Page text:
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So this Dovetailing business?...

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Sean33

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Absolutely.
Derek's stuff is of course immaculate but not to lose sight of the fact that even ordinary trad furniture at the cheap end of the scale, with speedily hacked out irregular dovetails, cheap materials, has quality and will outlast most modern garbage.
Just a detail - one odd thing about the modern amateur is the reliance on expensive bought drawer runners. Trad solid wood runner design is easy to implement, costs nothing (just offcuts usually), works well and lasts for years.
Bring back the traditional drawer runner!
And all because of the soft close! Where and why have we become so lazy that we need a drawer to pull itself in that last 30mm..!
 

thetyreman

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I would be very interested in seeing a photo of your dovetail template if you are happy posting one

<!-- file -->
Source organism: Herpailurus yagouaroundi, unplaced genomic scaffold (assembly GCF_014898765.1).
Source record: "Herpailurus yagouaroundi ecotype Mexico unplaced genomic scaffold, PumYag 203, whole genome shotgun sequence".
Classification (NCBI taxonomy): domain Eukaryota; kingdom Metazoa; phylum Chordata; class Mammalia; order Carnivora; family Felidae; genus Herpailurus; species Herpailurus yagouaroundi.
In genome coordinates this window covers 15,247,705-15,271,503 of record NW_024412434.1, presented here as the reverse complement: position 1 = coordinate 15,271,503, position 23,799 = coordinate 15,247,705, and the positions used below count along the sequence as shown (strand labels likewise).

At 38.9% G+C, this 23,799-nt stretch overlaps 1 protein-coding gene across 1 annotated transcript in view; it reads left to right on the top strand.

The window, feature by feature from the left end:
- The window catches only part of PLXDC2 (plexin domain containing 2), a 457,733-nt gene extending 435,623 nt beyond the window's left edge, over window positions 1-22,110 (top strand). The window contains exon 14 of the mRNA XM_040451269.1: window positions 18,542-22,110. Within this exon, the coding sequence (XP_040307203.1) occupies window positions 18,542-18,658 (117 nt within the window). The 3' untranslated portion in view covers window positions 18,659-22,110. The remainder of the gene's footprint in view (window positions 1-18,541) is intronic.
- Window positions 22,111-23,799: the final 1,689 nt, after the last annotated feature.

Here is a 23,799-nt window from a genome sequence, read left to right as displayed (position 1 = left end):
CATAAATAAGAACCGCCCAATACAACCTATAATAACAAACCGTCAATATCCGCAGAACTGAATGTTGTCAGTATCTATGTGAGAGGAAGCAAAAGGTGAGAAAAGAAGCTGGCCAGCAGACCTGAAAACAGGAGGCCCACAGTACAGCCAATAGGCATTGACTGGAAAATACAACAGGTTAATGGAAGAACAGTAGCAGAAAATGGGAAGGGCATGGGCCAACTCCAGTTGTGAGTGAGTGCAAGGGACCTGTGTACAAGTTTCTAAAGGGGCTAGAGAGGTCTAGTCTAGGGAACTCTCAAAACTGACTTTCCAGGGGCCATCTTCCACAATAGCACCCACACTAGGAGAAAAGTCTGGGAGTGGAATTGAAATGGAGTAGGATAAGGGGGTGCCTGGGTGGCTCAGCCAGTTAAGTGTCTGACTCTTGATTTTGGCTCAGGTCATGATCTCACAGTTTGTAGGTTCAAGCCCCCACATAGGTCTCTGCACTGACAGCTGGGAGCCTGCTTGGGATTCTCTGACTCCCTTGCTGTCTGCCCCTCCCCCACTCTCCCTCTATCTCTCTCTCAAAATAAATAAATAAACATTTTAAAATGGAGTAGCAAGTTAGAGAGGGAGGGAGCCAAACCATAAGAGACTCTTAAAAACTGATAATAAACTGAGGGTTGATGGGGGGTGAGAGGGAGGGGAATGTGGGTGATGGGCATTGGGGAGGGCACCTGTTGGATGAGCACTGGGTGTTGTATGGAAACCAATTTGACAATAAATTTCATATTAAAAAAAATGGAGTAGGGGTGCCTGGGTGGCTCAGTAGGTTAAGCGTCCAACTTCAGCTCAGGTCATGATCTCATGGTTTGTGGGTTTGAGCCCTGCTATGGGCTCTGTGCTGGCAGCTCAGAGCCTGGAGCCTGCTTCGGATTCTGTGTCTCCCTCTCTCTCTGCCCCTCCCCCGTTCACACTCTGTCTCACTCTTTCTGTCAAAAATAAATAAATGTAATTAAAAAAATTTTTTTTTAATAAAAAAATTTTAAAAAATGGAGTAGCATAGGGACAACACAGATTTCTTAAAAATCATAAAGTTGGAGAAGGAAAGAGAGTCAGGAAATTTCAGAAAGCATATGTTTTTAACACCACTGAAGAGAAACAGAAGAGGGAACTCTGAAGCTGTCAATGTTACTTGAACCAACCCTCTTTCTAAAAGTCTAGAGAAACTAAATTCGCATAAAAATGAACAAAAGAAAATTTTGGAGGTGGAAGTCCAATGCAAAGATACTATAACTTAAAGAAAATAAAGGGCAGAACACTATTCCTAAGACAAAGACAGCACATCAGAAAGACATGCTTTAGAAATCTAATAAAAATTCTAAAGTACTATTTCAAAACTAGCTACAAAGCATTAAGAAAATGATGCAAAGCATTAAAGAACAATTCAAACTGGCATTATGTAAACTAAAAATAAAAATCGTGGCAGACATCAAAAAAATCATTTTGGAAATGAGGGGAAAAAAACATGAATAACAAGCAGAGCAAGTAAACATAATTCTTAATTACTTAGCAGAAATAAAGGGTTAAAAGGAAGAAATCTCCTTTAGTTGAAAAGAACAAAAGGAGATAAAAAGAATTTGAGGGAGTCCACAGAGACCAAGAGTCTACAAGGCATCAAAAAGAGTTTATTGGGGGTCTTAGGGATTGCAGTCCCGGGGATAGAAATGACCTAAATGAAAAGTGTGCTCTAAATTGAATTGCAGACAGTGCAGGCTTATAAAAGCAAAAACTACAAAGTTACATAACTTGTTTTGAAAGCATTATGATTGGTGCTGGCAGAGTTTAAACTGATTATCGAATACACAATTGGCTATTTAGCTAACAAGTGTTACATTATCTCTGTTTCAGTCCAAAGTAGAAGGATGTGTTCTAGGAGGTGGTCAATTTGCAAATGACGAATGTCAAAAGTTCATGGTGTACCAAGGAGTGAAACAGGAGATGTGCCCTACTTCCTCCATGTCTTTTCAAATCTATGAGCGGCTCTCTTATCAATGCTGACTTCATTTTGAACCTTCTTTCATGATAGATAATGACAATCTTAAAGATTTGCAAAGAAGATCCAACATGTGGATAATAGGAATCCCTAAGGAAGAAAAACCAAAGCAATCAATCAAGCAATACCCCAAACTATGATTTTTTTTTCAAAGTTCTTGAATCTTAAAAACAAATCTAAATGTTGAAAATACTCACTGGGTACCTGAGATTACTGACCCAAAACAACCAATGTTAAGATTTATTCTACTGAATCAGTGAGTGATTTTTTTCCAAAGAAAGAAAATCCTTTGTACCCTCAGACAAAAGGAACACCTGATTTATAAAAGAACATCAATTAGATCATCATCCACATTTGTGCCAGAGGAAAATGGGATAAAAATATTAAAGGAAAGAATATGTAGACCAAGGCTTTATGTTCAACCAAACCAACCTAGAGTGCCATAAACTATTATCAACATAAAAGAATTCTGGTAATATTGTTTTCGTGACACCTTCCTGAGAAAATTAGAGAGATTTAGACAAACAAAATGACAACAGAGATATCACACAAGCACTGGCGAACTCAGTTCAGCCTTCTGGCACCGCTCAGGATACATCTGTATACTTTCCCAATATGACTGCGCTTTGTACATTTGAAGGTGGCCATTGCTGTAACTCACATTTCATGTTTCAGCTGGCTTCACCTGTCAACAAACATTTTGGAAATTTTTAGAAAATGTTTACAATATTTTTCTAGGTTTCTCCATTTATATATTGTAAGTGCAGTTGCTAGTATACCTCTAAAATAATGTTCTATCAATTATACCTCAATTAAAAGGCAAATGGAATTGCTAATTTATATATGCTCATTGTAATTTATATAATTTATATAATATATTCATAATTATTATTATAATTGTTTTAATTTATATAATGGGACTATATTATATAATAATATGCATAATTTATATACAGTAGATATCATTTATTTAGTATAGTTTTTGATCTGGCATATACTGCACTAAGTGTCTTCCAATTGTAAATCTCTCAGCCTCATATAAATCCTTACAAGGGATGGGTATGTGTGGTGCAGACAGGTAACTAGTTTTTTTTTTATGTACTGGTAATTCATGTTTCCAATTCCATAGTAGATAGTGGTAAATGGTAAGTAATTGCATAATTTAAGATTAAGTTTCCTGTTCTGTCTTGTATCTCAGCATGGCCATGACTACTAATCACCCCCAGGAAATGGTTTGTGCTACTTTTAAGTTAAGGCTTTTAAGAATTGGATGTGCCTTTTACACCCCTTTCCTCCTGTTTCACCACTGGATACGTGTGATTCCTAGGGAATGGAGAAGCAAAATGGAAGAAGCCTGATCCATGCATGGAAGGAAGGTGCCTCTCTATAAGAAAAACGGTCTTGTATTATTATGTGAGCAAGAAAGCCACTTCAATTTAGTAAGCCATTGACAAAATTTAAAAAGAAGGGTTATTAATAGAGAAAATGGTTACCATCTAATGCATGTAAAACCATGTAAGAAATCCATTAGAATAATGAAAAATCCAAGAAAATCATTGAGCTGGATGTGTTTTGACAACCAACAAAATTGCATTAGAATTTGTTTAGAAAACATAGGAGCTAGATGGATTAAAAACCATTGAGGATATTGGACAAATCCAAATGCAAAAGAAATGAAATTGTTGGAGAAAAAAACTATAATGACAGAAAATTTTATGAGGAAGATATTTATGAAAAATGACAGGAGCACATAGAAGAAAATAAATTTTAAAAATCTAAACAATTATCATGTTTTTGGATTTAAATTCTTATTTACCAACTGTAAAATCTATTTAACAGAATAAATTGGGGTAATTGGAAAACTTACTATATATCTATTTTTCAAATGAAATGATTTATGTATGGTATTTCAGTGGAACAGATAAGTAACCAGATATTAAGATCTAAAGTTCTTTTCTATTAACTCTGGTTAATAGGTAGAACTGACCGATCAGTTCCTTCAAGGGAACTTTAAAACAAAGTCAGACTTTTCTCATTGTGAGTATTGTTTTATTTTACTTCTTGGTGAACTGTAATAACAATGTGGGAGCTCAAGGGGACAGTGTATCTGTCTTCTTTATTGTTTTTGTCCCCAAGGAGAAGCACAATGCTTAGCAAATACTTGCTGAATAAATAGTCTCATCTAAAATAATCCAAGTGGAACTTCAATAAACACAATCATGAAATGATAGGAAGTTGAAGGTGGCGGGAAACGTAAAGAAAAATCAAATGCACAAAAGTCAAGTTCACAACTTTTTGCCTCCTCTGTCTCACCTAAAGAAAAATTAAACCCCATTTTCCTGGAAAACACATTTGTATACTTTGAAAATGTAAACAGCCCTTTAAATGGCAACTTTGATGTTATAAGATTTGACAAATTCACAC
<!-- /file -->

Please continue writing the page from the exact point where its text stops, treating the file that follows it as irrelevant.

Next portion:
here you go, it's the same one as paul sellers uses.
 

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JobandKnock

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They do come in handy. Kingshot got one from an English source that is to die for. It was made of naval brass and had interchangeable templates for your various angles.
Sounds like the one I have that used to be made by Collett Engineers. The "fingers" are brass and removeable:
Collett Dovetail Jig 03.jpg

The other nice one was the Richard Kell solid brass jobbie:
Richard Kell Dovetail Marker.jpg

I'd like one of those, but Santa has never dropped one off so far - maybe next year?
 

Derek Cohen (Perth Oz)

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I have a few I made out of brass angle (from 5:1 through 8:1) ..

Dovetailmarkersinbrass-html-48e46b7.jpg


These have the important advantage of running square across the top.

Brassdovetailmarker5.jpg


They are also easy to make in clear perspex (use superglue to stick together) ...

1.jpg


A small sliding bevel works best on the outside marking at the end of the board ..

Marker2.jpg


That is a nice, pretty Vesper bevel, but these Stanleys are also great ...

image.jpg


Here is a complete kit, one I take to Woodshows or workshop demonstrations of joinery. Much of these I either made or purchased used on eBay ...

13.jpg


12.jpg